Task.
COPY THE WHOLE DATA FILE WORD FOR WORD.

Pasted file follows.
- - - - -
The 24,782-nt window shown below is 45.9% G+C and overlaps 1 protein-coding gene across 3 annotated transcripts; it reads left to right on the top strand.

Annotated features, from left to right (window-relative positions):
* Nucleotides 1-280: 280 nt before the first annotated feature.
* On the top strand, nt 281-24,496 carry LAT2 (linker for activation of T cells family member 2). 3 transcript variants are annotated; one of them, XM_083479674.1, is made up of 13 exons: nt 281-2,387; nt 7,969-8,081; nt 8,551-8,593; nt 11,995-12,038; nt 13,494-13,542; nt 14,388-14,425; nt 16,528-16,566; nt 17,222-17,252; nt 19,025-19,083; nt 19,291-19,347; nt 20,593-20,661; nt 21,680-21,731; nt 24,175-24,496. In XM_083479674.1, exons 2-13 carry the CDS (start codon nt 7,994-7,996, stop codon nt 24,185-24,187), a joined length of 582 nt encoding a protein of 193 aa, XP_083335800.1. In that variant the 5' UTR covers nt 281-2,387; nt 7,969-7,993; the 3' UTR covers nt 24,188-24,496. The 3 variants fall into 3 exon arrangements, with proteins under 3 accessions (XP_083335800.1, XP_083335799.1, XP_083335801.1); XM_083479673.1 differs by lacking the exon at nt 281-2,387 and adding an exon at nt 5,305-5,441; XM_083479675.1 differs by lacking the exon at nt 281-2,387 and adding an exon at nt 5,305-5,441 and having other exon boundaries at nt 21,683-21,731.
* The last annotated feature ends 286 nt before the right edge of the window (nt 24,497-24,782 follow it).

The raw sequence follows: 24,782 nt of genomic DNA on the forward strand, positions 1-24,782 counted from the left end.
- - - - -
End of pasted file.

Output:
The 24,782-nt window shown below is 45.9% G+C and overlaps 1 protein-coding gene across 3 annotated transcripts; it reads left to right on the top strand.

Annotated features, from left to right (window-relative positions):
* Nucleotides 1-280: 280 nt before the first annotated feature.
* On the top strand, nt 281-24,496 carry LAT2 (linker for activation of T cells family member 2). 3 transcript variants are annotated; one of them, XM_083479674.1, is made up of 13 exons: nt 281-2,387; nt 7,969-8,081; nt 8,551-8,593; nt 11,995-12,038; nt 13,494-13,542; nt 14,388-14,425; nt 16,528-16,566; nt 17,222-17,252; nt 19,025-19,083; nt 19,291-19,347; nt 20,593-20,661; nt 21,680-21,731; nt 24,175-24,496. In XM_083479674.1, exons 2-13 carry the CDS (start codon nt 7,994-7,996, stop codon nt 24,185-24,187), a joined length of 582 nt encoding a protein of 193 aa, XP_083335800.1. In that variant the 5' UTR covers nt 281-2,387; nt 7,969-7,993; the 3' UTR covers nt 24,188-24,496. The 3 variants fall into 3 exon arrangements, with proteins under 3 accessions (XP_083335800.1, XP_083335799.1, XP_083335801.1); XM_083479673.1 differs by lacking the exon at nt 281-2,387 and adding an exon at nt 5,305-5,441; XM_083479675.1 differs by lacking the exon at nt 281-2,387 and adding an exon at nt 5,305-5,441 and having other exon boundaries at nt 21,683-21,731.
* The last annotated feature ends 286 nt before the right edge of the window (nt 24,497-24,782 follow it).

The raw sequence follows: 24,782 nt of genomic DNA on the forward strand, positions 1-24,782 counted from the left end.